- Make use of ad extensions: Extensions are another great way to improve the CTR of an ad. Sitelinks, call, and message extensions are just 3 of nearly a dozen extensions available to you depending on your campaign goal. And as always, don’t be afraid to test extensions to see what performs best.
- Keywords should be in the ad: Including the keywords in your ad will improve the quality score of the keywords which reduces your cost per click and ultimately drives down the cost per lead or cost per sale. This is because Google will think the ad is more relevant when it sees the keyword is also found in the ad copy.
- Keywords aligned with ad creatives: Ideally, bidded keywords should be in your ads otherwise this may reduce your quality score which ultimately increases your cost per click. This also affects how frequent your ads may be seen because it signals to Google that it may not be as relevant.
Landing Page Design
- Properly functioning contact forms. Not only should the contact form work (you’d be surprised as to how many don’t function properly), they should only have the minimum number of fields needed for you. All marketing data has shown that the more fields a form has, the less likely a visitor will fill it out. This results in a lower conversion rate which ultimately affects your cost per lead.
- Thank you page should have conversion tracking code. Once a prospect fills out the form, it should redirect them to a thank you page that has the Google Ads conversion tracking code. I’ve audited enough campaigns to know that the lack of an embedded tracking code is a common mistake amongst novices.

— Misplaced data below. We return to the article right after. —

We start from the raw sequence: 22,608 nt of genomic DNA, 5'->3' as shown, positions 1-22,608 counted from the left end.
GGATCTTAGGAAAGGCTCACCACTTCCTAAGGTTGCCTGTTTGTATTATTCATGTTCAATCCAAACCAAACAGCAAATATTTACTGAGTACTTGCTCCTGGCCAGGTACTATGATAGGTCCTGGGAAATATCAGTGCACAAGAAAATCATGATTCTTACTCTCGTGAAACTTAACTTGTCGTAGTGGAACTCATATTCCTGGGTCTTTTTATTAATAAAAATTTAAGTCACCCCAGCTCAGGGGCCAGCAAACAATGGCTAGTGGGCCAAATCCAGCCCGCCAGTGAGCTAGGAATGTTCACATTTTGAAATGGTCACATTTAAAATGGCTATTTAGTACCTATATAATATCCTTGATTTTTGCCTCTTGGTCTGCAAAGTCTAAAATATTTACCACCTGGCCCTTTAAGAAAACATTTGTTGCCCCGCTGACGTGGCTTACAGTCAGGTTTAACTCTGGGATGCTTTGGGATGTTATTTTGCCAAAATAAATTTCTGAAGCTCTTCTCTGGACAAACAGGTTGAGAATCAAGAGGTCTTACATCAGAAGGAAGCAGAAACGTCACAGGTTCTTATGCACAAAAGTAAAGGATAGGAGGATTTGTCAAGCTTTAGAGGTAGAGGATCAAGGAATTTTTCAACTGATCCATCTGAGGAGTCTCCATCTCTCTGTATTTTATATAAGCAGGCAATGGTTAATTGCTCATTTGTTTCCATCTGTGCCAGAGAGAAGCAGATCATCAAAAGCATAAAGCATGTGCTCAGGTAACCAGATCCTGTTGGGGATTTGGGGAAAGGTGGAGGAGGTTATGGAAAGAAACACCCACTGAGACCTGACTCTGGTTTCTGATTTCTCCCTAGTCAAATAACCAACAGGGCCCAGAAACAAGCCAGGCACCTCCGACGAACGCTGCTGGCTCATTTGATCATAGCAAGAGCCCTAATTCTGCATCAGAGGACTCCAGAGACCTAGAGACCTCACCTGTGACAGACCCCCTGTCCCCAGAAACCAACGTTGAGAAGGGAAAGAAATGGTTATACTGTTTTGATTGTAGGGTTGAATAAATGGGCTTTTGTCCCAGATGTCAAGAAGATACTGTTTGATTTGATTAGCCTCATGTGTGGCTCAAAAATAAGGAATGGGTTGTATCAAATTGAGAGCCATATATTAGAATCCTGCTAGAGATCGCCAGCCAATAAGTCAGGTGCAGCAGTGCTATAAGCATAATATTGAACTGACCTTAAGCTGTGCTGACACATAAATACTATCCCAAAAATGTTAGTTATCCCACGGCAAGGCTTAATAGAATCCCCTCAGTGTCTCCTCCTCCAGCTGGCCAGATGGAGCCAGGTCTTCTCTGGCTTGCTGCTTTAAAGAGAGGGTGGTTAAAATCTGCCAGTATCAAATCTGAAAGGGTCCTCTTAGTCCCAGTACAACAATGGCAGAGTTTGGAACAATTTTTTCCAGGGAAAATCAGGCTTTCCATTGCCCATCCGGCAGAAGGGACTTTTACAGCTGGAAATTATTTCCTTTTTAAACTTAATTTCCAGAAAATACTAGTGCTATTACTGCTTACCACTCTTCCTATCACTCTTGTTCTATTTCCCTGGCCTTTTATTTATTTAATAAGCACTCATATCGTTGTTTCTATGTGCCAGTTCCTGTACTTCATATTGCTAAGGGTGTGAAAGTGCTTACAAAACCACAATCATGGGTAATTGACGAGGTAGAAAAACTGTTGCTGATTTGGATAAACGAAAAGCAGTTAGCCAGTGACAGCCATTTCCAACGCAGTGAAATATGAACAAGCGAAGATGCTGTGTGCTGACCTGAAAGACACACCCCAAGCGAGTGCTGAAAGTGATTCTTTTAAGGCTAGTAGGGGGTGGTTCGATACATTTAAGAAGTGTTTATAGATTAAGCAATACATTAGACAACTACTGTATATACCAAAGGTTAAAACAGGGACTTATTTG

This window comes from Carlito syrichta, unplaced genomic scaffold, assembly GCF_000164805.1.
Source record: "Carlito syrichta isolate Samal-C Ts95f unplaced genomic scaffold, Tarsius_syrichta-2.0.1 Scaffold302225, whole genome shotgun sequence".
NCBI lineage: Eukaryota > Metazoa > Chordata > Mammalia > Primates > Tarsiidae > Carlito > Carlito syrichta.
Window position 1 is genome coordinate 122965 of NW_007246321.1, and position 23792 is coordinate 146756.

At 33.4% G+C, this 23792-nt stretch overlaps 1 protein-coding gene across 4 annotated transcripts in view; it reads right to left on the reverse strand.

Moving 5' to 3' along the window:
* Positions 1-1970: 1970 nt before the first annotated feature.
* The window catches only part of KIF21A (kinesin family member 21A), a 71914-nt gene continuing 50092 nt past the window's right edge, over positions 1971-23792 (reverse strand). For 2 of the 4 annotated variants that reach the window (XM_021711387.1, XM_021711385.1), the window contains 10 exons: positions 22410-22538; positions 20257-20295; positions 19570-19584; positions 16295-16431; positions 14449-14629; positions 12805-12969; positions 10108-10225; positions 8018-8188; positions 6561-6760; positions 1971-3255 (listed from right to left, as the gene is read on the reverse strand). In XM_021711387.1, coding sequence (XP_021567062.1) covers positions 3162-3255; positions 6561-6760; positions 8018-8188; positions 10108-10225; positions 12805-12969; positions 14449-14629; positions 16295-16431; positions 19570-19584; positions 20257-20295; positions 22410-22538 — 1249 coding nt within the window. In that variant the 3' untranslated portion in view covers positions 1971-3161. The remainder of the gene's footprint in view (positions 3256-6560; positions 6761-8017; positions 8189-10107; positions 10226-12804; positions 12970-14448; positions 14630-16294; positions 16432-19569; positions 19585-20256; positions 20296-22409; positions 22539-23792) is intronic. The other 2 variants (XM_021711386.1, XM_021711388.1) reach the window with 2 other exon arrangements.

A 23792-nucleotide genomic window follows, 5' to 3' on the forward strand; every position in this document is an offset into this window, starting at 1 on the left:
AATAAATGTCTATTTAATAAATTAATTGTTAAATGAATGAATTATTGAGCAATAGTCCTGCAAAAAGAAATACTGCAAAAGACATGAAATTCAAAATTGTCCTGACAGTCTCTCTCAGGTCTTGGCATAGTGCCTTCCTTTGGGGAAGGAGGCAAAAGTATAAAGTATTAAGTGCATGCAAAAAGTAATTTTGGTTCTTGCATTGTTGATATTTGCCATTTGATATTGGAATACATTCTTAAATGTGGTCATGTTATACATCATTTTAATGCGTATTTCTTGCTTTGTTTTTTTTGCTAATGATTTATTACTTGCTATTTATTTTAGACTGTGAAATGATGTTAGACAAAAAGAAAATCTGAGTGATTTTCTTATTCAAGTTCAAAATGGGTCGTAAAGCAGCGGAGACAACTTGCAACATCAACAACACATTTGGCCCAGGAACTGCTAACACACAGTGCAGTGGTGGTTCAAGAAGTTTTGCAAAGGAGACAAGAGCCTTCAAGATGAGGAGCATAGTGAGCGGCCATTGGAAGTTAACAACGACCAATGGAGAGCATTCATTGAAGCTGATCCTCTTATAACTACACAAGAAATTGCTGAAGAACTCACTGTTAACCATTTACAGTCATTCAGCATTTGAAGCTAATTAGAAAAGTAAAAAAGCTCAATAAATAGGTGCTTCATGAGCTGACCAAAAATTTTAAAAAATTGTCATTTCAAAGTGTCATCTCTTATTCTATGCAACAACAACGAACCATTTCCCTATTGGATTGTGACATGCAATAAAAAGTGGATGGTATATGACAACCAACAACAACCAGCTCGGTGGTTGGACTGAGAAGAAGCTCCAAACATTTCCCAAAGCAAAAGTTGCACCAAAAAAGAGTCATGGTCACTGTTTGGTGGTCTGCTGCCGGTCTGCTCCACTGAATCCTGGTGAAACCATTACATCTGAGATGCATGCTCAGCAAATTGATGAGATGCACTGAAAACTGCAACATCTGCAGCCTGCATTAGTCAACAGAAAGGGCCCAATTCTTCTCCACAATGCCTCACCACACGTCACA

- Social proof should be used. Positive reviews and endorsements are forms of social proof and using them has shown to improve conversion and lead flow.
- Call To Action implementation. CTAs should be clearly labeled on the page and in a very visible area of the page. Positioning, wording, and font size and color of a CTA will affect your conversion rate. So you will need to do alot of testing before you will arrive at an optimum level of performance for your CTA and landing page.
- Effective copywriting. Great landing page copywriting is an art and science. This can be topic unto itself and it’s difficult to explain all of the elements needed to positively impact a landing page in a short paragraph here. However, headlines, main copy, reviews, and length of copy will all affect the conversion rate performance of your landing page.